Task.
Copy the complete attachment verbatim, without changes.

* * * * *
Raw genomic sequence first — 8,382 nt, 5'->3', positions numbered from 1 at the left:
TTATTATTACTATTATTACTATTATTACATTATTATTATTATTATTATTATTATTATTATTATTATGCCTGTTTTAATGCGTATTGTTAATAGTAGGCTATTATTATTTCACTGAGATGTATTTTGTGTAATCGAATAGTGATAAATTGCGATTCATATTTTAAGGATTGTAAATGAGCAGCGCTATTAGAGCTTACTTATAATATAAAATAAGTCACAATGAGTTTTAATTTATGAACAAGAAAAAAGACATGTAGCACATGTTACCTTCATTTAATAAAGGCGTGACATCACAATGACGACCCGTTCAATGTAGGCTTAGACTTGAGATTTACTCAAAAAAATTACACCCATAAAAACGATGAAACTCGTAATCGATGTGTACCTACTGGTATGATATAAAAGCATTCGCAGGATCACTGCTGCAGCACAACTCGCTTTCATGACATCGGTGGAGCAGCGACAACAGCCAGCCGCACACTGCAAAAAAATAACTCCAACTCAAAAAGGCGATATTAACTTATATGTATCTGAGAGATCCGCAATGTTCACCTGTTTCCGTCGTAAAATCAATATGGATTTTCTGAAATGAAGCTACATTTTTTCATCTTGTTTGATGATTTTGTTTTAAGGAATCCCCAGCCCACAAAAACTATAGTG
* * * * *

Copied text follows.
Raw genomic sequence first — 8,382 nt, 5'->3', positions numbered from 1 at the left:
TTATTATTACTATTATTACTATTATTACATTATTATTATTATTATTATTATTATTATTATTATTATGCCTGTTTTAATGCGTATTGTTAATAGTAGGCTATTATTATTTCACTGAGATGTATTTTGTGTAATCGAATAGTGATAAATTGCGATTCATATTTTAAGGATTGTAAATGAGCAGCGCTATTAGAGCTTACTTATAATATAAAATAAGTCACAATGAGTTTTAATTTATGAACAAGAAAAAAGACATGTAGCACATGTTACCTTCATTTAATAAAGGCGTGACATCACAATGACGACCCGTTCAATGTAGGCTTAGACTTGAGATTTACTCAAAAAAATTACACCCATAAAAACGATGAAACTCGTAATCGATGTGTACCTACTGGTATGATATAAAAGCATTCGCAGGATCACTGCTGCAGCACAACTCGCTTTCATGACATCGGTGGAGCAGCGACAACAGCCAGCCGCACACTGCAAAAAAATAACTCCAACTCAAAAAGGCGATATTAACTTATATGTATCTGAGAGATCCGCAATGTTCACCTGTTTCCGTCGTAAAATCAATATGGATTTTCTGAAATGAAGCTACATTTTTTCATCTTGTTTGATGATTTTGTTTTAAGGAATCCCCAGCCCACAAAAACTATAGTG